Location

London

Event Website

http://www.csce2016.ca/

Description

In the remote farmlands of the developing world, walking is the primary form of transportation. When rivers flood during the rainy season, walks to school, work or the doctor can become life threatening without a bridge to cross. For hundreds of millions of people worldwide, rural isolation caused by a shortage of safe river crossings is a significant impediment to economic development and self-sufficiency. Non-profit organization Bridges to Prosperity (B2P) works with vulnerable communities to build footbridges that create year-round access to essential services. Data describing flood and wind events is often not available in the rural areas of the developing world where the footbridges are constructed. Resilience is an important aspect of the footbridges' design and construction, as the bridges must provide access to essential services after flood or wind events. This paper presents a case study of an 81-metre pedestrian suspension bridge constructed in Nicaragua in March 2015 as part of a B2P build project with the community of Rio Abajo and bridge professionals from Canada and the United States. Ensuring resilience to floods, windstorms and vandalism was the basis for several design decisions and construction procedures implemented on the bridge. Structural redundancy ensures resilience if bridge components are removed or damaged. Foundation locations and design assumptions ensure the structure will continue to fulfill its intended function during significant flood events. Less than one year after construction, the structure performed as intended when the Pueblo Nuevo River flooded its banks.


Share

COinS
 
Jun 1st, 12:00 AM Jun 4th, 12:00 AM

STR-816: THE RIO ABAJO FOOTBRIDGE: PROMOTING DEVELOPMENT THROUGH THE USE OF RESILIENT INFRASTRUCTURE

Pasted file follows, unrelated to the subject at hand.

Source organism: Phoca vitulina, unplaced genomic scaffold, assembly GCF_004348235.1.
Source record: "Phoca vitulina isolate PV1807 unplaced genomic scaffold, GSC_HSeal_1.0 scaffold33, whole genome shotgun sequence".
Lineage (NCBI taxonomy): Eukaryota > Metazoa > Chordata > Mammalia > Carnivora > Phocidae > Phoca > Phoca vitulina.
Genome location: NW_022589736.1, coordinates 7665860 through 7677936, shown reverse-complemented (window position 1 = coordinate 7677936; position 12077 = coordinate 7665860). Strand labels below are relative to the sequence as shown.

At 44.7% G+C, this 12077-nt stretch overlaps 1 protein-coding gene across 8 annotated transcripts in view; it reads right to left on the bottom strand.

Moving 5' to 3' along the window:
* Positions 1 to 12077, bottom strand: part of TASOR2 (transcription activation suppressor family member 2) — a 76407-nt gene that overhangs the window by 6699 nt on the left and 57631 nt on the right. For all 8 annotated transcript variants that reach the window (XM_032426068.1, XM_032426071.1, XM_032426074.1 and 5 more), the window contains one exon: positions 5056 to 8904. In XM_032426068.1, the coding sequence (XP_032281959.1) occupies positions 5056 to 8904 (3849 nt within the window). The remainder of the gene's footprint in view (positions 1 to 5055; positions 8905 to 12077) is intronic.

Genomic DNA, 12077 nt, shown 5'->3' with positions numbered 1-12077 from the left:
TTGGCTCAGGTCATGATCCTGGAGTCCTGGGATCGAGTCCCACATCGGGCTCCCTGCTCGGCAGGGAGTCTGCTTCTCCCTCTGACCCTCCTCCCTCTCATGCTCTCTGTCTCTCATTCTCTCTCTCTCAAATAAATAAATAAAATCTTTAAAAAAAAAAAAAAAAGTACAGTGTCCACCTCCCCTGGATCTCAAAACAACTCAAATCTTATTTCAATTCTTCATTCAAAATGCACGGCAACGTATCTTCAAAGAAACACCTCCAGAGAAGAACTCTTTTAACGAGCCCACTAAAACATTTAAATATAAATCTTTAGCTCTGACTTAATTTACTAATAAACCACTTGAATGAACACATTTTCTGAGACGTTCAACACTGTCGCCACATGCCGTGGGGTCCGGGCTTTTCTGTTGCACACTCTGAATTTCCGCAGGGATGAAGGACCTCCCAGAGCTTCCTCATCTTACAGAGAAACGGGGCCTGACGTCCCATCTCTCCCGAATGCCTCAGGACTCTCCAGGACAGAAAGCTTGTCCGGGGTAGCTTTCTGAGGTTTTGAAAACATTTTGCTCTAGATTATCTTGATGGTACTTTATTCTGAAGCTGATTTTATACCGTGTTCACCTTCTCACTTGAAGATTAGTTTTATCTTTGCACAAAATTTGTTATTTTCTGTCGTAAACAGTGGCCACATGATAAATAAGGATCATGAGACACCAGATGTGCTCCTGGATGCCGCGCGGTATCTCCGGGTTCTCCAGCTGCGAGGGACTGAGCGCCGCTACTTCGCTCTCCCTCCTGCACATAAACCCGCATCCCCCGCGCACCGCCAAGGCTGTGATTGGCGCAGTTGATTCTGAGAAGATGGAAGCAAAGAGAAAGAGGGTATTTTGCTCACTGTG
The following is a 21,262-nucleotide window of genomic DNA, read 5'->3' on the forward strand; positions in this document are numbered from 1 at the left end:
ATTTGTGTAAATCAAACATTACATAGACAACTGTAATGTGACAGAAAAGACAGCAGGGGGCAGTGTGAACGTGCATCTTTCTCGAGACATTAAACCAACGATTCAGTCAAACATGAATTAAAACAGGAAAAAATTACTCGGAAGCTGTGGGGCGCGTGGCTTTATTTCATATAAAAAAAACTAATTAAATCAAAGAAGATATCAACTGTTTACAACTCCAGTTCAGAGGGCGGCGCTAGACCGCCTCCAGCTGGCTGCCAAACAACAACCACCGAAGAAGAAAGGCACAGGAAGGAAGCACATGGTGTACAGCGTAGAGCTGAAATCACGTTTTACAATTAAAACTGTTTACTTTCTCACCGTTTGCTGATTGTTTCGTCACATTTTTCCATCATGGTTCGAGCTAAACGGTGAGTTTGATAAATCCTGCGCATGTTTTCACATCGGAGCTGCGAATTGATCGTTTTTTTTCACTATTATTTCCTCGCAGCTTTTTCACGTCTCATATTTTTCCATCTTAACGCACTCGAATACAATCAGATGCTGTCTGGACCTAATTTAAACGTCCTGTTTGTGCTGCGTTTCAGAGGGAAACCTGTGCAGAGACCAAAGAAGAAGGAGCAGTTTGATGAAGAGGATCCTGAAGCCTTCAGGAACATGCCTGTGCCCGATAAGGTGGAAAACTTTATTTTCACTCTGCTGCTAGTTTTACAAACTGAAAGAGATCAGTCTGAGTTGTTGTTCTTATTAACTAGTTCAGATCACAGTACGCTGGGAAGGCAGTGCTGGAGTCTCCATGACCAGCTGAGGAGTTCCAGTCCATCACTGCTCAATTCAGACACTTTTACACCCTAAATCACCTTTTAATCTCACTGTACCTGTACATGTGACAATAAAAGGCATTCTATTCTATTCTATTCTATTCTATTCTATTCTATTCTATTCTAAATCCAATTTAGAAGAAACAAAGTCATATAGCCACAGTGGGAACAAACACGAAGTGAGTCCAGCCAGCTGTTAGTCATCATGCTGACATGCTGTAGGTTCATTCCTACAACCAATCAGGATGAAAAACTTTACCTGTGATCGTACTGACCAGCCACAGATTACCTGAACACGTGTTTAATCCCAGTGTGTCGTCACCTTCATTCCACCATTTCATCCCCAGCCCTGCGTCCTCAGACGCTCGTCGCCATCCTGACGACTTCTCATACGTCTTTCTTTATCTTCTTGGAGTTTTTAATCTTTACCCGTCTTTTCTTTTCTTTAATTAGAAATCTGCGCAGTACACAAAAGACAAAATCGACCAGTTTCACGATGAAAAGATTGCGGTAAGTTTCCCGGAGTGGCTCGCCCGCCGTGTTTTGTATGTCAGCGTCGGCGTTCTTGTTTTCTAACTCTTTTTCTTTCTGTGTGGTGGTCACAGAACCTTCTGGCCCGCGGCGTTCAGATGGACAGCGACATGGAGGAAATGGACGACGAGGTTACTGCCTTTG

London

In the remote farmlands of the developing world, walking is the primary form of transportation. When rivers flood during the rainy season, walks to school, work or the doctor can become life threatening without a bridge to cross. For hundreds of millions of people worldwide, rural isolation caused by a shortage of safe river crossings is a significant impediment to economic development and self-sufficiency. Non-profit organization Bridges to Prosperity (B2P) works with vulnerable communities to build footbridges that create year-round access to essential services. Data describing flood and wind events is often not available in the rural areas of the developing world where the footbridges are constructed. Resilience is an important aspect of the footbridges' design and construction, as the bridges must provide access to essential services after flood or wind events. This paper presents a case study of an 81-metre pedestrian suspension bridge constructed in Nicaragua in March 2015 as part of a B2P build project with the community of Rio Abajo and bridge professionals from Canada and the United States. Ensuring resilience to floods, windstorms and vandalism was the basis for several design decisions and construction procedures implemented on the bridge. Structural redundancy ensures resilience if bridge components are removed or damaged. Foundation locations and design assumptions ensure the structure will continue to fulfill its intended function during significant flood events. Less than one year after construction, the structure performed as intended when the Pueblo Nuevo River flooded its banks.

http://ir.lib.uwo.ca/csce2016/London/Structural/10